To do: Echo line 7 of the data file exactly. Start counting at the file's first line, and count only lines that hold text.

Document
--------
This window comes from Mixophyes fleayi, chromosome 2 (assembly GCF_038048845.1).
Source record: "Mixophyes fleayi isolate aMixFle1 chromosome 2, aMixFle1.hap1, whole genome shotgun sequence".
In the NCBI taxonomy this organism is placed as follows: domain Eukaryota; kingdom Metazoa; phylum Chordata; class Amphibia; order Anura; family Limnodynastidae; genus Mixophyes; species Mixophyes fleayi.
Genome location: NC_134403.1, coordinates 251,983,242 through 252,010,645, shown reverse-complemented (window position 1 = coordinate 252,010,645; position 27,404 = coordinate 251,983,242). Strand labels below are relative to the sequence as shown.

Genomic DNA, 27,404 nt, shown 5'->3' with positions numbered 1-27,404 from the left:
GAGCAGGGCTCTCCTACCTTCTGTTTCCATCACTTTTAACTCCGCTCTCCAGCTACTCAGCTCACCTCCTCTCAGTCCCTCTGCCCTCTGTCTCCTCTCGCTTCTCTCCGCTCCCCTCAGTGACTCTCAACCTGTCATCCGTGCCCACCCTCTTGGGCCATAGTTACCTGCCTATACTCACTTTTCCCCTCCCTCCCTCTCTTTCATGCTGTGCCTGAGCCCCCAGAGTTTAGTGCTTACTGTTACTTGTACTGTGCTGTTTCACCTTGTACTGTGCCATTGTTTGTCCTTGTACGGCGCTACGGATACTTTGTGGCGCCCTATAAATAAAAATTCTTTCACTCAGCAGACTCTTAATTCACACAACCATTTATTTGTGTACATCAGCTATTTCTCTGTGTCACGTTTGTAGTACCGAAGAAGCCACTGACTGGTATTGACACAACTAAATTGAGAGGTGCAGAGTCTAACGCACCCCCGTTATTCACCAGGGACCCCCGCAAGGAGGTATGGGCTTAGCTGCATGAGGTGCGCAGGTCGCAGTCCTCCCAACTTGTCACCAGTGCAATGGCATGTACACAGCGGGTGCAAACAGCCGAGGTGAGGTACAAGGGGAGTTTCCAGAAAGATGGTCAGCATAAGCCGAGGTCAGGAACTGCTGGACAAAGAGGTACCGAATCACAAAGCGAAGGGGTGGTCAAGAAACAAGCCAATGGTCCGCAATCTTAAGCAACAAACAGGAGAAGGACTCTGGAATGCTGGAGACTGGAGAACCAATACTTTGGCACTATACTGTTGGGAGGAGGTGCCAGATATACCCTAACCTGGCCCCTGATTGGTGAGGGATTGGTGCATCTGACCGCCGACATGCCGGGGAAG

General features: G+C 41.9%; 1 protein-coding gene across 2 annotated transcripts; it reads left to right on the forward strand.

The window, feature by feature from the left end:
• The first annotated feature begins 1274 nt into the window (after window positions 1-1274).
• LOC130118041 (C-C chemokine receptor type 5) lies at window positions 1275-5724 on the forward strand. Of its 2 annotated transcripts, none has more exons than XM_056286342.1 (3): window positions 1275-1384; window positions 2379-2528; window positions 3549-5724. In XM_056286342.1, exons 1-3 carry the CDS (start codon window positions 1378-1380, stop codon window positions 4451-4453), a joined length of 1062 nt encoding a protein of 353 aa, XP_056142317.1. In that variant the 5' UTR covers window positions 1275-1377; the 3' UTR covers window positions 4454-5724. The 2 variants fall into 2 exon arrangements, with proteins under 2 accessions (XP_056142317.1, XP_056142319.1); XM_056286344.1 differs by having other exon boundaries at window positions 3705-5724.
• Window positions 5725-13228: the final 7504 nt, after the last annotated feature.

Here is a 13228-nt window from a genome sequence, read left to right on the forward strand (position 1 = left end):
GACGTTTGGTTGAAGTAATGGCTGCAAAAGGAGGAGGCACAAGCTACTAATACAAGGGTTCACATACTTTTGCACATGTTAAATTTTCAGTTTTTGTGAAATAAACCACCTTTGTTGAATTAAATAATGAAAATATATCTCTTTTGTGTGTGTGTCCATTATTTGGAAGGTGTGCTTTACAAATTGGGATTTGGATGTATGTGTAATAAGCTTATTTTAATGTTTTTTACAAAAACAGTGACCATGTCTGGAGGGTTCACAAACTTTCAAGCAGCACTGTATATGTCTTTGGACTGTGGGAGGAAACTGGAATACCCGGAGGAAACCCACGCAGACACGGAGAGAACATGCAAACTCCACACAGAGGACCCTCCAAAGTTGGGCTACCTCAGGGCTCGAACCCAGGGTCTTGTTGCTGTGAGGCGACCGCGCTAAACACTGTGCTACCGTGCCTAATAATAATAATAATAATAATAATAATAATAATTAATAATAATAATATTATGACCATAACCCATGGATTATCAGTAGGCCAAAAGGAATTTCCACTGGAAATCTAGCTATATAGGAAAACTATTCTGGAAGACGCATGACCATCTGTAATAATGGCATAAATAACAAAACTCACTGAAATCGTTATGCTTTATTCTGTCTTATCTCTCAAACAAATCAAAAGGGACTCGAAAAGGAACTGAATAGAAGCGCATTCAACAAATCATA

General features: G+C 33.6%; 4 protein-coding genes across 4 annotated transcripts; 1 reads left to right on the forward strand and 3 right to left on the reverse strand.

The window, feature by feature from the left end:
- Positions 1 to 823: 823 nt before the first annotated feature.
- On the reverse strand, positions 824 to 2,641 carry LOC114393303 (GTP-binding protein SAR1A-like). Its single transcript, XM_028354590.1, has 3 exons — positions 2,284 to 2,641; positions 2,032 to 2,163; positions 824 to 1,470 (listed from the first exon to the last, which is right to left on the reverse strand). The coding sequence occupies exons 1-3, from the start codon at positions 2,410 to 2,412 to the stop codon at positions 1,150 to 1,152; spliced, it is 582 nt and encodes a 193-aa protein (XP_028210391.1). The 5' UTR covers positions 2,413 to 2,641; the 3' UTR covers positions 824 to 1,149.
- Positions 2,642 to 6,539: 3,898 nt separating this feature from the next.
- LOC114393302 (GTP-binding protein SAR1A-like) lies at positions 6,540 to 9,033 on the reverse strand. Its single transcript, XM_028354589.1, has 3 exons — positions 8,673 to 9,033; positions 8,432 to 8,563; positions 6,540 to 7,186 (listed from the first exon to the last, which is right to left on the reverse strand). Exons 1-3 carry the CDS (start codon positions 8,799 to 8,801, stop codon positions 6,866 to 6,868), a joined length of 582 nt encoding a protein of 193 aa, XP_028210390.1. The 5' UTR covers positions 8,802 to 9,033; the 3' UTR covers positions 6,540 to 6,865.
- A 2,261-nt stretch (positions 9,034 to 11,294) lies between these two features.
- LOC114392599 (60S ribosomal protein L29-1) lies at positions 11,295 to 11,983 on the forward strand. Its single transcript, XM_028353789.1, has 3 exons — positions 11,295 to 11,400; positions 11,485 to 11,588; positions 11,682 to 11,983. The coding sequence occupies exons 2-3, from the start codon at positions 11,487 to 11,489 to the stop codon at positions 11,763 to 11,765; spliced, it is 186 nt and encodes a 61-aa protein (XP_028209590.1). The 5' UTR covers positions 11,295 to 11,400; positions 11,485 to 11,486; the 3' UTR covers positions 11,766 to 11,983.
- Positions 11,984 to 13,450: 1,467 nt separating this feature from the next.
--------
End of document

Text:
General features: G+C 41.9%; 1 protein-coding gene across 2 annotated transcripts; it reads left to right on the forward strand.